Thursday, September 29, 2005

End Times are Near: Jews vs. Gentiles

The Jewish Anti-Defamation League doesn't appreciate the Southern Baptist Messianic Fellowship one bit.

This brings up a point that nobody wants to admit, but by definition, evangelical protestants CANT coexist with other religions. Most Southern Baptist Churches have mission statements that revolve around the concept of 'reaching people for Christ.' It's not a "you leave us alone and we'll leave you alone" sort of philosophy. Southern Baptists don't want to be free to practice their religion. They want to be free to take over everyone else's.

And I don't mean this as a rant against the Southern Baptist Church. If you think that you have the answer to the universe (besides #42), it's pretty reasonable, maybe even loving, to want to make other people have that answer too.

It's also pretty reasonable to leave other people alone to interact with God as they choose if you believe that by doing so you aren't damning them.

Baptist doctrines based on mangled readings of Revelations suggest that Jews A) are going to hell; or B) will have Jesus revealed to them in some new way and will be saved as God's chosen people sometime before that whole Lake of Fire thing happens. Some would argue that the messianic jew movement is a partial fulfillment of B.

With 22 years of Southern Baptist Churching under my belt, I think I stand in a reasonable place to comment upon the doctrines and the implications of those doctrines on a Southern Baptist's own terms. Part of what pushed me away from the SBC is that a true Southern Baptist can't really coexist with those of other religions, and even those of certain denominations of Christianity.

Sure, most Southern Baptists are encouraged to have friends who aren't Southern Baptist, with the hopes that you'll convert them someday, or that they'll 'see the love of Christ in your life, and want to find that love themselves.'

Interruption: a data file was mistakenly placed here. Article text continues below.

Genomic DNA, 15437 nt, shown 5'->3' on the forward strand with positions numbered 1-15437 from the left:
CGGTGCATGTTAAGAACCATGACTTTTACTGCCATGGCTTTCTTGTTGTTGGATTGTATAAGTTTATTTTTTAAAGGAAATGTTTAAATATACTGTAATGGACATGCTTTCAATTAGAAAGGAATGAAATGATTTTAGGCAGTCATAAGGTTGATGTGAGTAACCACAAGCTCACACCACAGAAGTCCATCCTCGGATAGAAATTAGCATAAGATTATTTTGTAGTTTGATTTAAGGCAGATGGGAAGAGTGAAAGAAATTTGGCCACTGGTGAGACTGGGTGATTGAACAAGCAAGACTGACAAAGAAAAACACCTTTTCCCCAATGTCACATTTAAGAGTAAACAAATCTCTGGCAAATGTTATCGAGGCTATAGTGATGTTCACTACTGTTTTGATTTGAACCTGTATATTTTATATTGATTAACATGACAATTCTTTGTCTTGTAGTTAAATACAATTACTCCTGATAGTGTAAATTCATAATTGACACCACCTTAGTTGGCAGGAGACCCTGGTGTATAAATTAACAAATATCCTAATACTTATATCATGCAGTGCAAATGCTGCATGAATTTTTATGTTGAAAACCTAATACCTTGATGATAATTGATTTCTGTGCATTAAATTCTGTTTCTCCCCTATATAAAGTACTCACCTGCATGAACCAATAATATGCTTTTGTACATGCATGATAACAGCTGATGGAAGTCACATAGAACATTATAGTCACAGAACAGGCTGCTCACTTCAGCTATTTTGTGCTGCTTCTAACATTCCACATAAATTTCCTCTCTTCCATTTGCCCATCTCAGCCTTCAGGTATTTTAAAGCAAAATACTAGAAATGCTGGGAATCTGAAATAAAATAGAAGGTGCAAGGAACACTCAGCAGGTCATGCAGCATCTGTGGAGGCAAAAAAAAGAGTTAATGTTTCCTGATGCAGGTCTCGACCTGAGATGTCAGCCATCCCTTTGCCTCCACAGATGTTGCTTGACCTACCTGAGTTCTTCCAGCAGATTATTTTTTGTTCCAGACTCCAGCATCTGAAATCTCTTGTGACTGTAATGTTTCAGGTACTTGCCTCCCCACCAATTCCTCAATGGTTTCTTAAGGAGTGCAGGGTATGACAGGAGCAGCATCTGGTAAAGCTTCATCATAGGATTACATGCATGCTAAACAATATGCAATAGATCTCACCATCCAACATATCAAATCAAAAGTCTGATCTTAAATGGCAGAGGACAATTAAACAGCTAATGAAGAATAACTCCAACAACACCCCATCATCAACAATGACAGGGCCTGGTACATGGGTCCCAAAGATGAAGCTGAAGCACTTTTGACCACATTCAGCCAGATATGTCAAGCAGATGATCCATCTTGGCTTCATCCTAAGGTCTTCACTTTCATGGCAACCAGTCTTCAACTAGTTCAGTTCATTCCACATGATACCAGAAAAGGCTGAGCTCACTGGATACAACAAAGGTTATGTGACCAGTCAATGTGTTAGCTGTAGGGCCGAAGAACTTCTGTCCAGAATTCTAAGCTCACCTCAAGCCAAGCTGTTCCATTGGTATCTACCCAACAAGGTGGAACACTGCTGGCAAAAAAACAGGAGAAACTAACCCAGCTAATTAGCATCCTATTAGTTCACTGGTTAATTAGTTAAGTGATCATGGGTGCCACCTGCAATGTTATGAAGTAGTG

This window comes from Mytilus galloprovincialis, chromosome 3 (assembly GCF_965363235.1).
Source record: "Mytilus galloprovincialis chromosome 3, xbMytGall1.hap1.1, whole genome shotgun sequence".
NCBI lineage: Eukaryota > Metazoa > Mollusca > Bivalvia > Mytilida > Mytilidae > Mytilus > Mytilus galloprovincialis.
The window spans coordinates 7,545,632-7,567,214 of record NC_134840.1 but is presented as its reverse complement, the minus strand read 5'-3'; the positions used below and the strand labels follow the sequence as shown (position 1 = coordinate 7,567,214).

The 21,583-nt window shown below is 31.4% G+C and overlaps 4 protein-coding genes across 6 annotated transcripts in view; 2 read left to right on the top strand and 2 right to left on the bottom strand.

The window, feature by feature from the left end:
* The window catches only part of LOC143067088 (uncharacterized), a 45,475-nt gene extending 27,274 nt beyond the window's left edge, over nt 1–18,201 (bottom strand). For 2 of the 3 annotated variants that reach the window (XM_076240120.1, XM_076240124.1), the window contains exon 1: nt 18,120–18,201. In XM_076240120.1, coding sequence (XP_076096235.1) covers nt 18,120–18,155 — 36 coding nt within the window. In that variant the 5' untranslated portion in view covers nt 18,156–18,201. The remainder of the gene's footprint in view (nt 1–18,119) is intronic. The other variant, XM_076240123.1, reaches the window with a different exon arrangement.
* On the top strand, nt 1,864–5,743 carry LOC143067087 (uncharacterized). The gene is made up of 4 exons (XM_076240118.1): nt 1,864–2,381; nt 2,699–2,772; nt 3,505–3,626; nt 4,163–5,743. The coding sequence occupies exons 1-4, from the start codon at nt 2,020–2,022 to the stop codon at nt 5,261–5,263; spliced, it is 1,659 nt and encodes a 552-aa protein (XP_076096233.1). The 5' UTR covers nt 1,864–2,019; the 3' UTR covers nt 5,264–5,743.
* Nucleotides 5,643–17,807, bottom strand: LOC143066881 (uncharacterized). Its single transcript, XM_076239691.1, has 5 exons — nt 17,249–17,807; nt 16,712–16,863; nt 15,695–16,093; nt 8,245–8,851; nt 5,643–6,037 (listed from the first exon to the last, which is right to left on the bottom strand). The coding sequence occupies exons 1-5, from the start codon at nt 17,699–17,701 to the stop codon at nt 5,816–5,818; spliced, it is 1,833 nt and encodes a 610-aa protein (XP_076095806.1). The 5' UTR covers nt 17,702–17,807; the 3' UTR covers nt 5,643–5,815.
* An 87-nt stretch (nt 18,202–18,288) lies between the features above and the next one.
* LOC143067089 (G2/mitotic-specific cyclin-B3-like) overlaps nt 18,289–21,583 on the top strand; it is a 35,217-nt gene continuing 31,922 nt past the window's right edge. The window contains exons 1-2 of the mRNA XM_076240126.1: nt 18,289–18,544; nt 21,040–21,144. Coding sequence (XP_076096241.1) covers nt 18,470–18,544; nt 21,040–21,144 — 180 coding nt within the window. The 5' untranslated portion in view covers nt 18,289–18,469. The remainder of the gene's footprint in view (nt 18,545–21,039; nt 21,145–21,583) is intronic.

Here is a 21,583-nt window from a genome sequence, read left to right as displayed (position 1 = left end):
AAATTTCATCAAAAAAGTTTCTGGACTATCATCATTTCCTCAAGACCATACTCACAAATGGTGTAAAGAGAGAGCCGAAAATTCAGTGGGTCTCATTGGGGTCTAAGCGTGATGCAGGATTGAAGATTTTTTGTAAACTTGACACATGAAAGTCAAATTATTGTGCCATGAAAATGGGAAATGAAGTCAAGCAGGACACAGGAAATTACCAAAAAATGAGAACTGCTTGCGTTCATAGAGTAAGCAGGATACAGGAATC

It's a big fiasco of semantics in that many SBC practices are, when removed from the context in which they are advocated, absolutely scary and cult-like. Placed in context, these same practices are mostly the good intentions of a group of people who are trying to love the world in the best way they know how, which is through the love of Jesus Christ.

That's not such a terrible thing, unless you're someone who has different ideas about your spirituality. Then it's frigging annoying.

5 comments:

Matz said...

I'm not a huge fan of Jews for Jesus either, although I doubt CNN will be reporting on that anytime soon.

Pepper said...

Matt - that's because you're against the idea of being ethnically or culturally Jewish. Now, I dislike Jews for Jesus too, but I'll grant them some validity to the idea that they are still genetically and possibly even culturally Jewish. You cannot deny that due to a combination of Jewish culture and forced segregration throughout history, the Jews are a distinct ethnicity. You can maintain an ethnicity while switching religions. That being said, I disagree with the teachings of Jews for Jesus and believe that their group's name is purposely misleading. I guess it just sounded better than "Bagel-Eating Christians."

Daniel S. said...

Any Jew that accepts you know who as you know what is immediately breaking Judaic law and has disavowed their Judaism.

Garrett said...

Yeah, but they're still a Jew.

Kyle said...

I'm not sure I have much to add, but just had to chime in.

Any idea of a special focus on Jews for evangelism is borne out of that premillenial dispensationalist "left behind" rapture bullshit.

Make no mistake that such Christians are supporting Israel politically as a means to an end: their support of Israel will actually be part of its destruction, and hence the second coming of Jesus. I'd just like to say that there are orthodox, historically savvy Christians who don't have anything to do with that stuff.

As a rabbi once pointed out to me, biblical Israel and Israelite religion ceased to exist in AD 70. The two offshoots are Christianity and Judaism.